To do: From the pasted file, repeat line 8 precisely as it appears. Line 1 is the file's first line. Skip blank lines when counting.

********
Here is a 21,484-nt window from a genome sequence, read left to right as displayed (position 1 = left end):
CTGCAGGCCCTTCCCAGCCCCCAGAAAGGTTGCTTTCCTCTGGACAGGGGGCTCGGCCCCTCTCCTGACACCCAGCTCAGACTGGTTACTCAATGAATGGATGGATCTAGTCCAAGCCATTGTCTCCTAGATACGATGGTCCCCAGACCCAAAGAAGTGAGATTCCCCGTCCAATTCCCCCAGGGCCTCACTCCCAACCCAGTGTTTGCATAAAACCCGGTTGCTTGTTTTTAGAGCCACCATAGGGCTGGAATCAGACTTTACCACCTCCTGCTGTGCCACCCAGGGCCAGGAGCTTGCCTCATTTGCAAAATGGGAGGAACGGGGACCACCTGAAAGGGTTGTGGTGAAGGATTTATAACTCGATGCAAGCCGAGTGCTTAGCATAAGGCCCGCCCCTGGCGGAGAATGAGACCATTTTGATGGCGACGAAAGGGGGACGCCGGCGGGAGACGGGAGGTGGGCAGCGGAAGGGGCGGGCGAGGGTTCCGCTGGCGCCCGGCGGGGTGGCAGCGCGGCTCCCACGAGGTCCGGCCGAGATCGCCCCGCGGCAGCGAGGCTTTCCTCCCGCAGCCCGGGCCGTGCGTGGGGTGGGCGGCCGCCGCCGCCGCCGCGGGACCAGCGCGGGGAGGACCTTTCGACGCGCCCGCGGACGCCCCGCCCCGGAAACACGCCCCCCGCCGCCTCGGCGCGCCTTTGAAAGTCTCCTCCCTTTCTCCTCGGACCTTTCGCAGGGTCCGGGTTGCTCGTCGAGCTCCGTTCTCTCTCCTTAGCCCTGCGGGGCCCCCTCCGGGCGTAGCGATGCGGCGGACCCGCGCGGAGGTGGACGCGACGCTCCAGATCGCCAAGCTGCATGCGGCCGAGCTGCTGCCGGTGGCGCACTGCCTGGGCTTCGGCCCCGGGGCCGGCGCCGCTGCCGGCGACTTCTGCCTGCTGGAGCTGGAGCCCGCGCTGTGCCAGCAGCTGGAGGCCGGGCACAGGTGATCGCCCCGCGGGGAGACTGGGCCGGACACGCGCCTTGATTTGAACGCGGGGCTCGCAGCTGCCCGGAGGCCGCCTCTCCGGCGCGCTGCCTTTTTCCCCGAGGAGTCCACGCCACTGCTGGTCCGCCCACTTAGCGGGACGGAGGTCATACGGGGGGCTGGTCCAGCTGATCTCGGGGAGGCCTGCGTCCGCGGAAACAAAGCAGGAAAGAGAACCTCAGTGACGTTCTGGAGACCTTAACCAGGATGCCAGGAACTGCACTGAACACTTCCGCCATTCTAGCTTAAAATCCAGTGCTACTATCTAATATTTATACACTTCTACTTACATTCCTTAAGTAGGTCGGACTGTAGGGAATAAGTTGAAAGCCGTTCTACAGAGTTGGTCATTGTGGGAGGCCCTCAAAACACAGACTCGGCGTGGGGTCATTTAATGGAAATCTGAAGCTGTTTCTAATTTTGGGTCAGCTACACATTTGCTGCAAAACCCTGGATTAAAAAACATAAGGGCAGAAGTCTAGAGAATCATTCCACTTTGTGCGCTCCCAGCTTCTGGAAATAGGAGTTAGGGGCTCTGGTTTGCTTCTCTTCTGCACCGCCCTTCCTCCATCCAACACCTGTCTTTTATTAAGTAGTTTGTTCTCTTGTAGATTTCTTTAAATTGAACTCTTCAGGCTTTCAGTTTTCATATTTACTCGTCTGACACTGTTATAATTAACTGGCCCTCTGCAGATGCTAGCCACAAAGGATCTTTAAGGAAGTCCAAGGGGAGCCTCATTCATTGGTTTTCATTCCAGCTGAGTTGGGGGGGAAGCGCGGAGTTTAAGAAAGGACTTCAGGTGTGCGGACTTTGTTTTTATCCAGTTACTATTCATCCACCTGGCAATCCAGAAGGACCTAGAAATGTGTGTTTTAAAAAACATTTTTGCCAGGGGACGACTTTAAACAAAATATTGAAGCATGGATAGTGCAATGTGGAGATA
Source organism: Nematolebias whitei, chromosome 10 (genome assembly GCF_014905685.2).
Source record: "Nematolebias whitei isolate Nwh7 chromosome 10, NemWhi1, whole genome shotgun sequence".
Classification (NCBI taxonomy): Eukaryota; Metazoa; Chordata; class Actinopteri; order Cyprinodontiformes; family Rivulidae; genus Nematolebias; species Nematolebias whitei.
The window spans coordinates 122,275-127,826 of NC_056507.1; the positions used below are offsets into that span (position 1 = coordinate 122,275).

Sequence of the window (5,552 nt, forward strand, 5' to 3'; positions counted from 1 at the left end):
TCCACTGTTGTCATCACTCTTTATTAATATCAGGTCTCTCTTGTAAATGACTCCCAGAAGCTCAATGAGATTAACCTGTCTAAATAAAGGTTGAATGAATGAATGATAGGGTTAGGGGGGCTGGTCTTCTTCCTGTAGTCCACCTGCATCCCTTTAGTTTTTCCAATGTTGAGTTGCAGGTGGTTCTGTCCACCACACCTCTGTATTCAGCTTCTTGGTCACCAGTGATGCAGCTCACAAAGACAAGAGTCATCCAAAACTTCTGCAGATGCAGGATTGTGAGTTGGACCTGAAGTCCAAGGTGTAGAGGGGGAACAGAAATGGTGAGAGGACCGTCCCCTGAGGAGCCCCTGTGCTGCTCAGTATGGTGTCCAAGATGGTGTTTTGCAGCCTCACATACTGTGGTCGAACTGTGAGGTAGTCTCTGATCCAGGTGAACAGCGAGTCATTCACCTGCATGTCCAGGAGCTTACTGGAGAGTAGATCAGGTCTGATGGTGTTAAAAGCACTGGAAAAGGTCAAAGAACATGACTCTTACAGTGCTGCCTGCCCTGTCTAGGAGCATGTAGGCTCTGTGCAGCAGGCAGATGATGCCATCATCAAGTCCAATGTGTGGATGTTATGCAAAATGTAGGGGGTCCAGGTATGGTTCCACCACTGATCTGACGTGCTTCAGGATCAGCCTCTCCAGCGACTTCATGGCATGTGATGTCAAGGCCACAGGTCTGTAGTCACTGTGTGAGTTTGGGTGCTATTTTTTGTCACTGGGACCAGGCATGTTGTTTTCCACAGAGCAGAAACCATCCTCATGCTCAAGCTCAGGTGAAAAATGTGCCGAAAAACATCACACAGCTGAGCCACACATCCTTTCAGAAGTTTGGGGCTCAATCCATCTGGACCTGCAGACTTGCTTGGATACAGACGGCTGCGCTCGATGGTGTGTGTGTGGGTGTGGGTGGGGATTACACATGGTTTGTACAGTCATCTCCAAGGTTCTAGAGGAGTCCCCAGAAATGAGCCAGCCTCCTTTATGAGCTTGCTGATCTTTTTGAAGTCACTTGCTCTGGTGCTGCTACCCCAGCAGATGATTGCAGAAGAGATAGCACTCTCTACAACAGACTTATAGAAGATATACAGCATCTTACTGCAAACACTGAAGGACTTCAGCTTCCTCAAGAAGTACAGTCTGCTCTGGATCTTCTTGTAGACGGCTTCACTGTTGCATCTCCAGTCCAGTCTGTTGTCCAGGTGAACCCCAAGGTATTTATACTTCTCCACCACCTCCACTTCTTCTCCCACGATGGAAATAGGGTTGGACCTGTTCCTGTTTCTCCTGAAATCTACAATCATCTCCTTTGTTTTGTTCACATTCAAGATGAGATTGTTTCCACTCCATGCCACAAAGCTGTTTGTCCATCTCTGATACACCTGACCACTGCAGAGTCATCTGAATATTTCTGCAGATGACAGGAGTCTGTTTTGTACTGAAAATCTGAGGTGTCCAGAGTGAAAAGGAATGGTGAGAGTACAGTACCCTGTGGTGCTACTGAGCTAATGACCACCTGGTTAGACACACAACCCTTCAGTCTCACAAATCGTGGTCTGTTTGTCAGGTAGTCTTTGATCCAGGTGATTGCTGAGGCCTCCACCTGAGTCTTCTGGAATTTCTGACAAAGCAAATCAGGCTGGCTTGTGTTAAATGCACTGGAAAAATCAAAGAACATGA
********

TCCACTGTTGTCATCACTCTTTATTAATATCAGGTCTCTCTTGTAAATGACTCCCAGAAGCTCAATGAGATTAACCTGTCTAAATAAAGGTTGAATGAATGAATGATAGGGTTAGGGGGGCTGGTCTTCTTCCTGTAGTCCACCTGCATCCCTTTAGTTTTTCCAATGTTGAGTTGCAGGTGGTTCTGTCCACCACACCTCTGTATTCAGCTTCTTGGTCACCAGTGATGCAGCTCACAAAGACAAGAGTCATCCAAAACTTCTGCAGATGCAGGATTGTGAGTTGGACCTGAAGTCCAAGGTGTAGAGGGGGAACAGAAATGGTGAGAGGACCGTCCCCTGAGGAGCCCCTGTGCTGCTCAGTATGGTGTCCAAGATGGTGTTTTGCAGCCTCACATACTGTGGTCGAACTGTGAGGTAGTCTCTGATCCAGGTGAACAGCGAGTCATTCACCTGCATGTCCAGGAGCTTACTGGAGAGTAGATCAGGTCTGATGGTGTTAAAAGCACTGGAAAAGGTCAAAGAACATGACTCTTACAGTGCTGCCTGCCCTGTCTAGGAGCATGTAGGCTCTGTGCAGCAGGCAGATGATGCCATCATCAAGTCCAATGTGTGGATGTTATGCAAAATGTAGGGGGTCCAGGTATGGTTCCACCACTGATCTGACGTGCTTCAGGATCAGCCTCTCCAGCGACTTCATGGCATGTGATGTCAAGGCCACAGGTCTGTAGTCACTGTGTGAGTTTGGGTGCTATTTTTTGTCACTGGGACCAGGCATGTTGTTTTCCACAGAGCAGAAACCATCCTCATGCTCAAGCTCAGGTGAAAAATGTGCCGAAAAACATCACACAGCTGAGCCACACATCCTTTCAGAAGTTTGGGGCTCAATCCATCTGGACCTGCAGACTTGCTTGGATACAGACGGCTGCGCTCGATGGTGTGTGTGTGGGTGTGGGTGGGGATTACACATGGTTTGTACAGTCATCTCCAAGGTTCTAGAGGAGTCCCCAGAAATGAGCCAGCCTCCTTTATGAGCTTGCTGATCTTTTTGAAGTCACTTGCTCTGGTGCTGCTACCCCAGCAGATGATTGCAGAAGAGATAGCACTCTCTACAACAGACTTATAGAAGATATACAGCATCTTACTGCAAACACTGAAGGACTTCAGCTTCCTCAAGAAGTACAGTCTGCTCTGGATCTTCTTGTAGACGGCTTCACTGTTGCATCTCCAGTCCAGTCTGTTGTCCAGGTGAACCCCAAGGTATTTATACTTCTCCACCACCTCCACTTCTTCTCCCACGATGGAAATAGGGTTGGACCTGTTCCTGTTTCTCCTGAAATCTACAATCATCTCCTTTGTTTTGTTCACATTCAAGATGAGATTGTTTCCACTCCATGCCACAAAGCTGTTTGTCCATCTCTGATACACCTGACCACTGCAGAGTCATCTGAATATTTCTGCAGATGACAGGAGTCTGTTTTGTACTGAAAATCTGAGGTGTCCAGAGTGAAAAGGAATGGTGAGAGTACAGTACCCTGTGGTGCTACTGAGCTAATGACCACCTGGTTAGACACACAACCCTTCAGTCTCACAAATCGTGGTCTGTTTGTCAGGTAGTCTTTGATCCAGGTGATTGCTGAGGCCTCCACCTGAGTCTTCTGGAATTTCTGACAAAGCAAATCAGGCTGGCTTGTGTTAAATGCACTGGAAAAATCAAAGAACATGA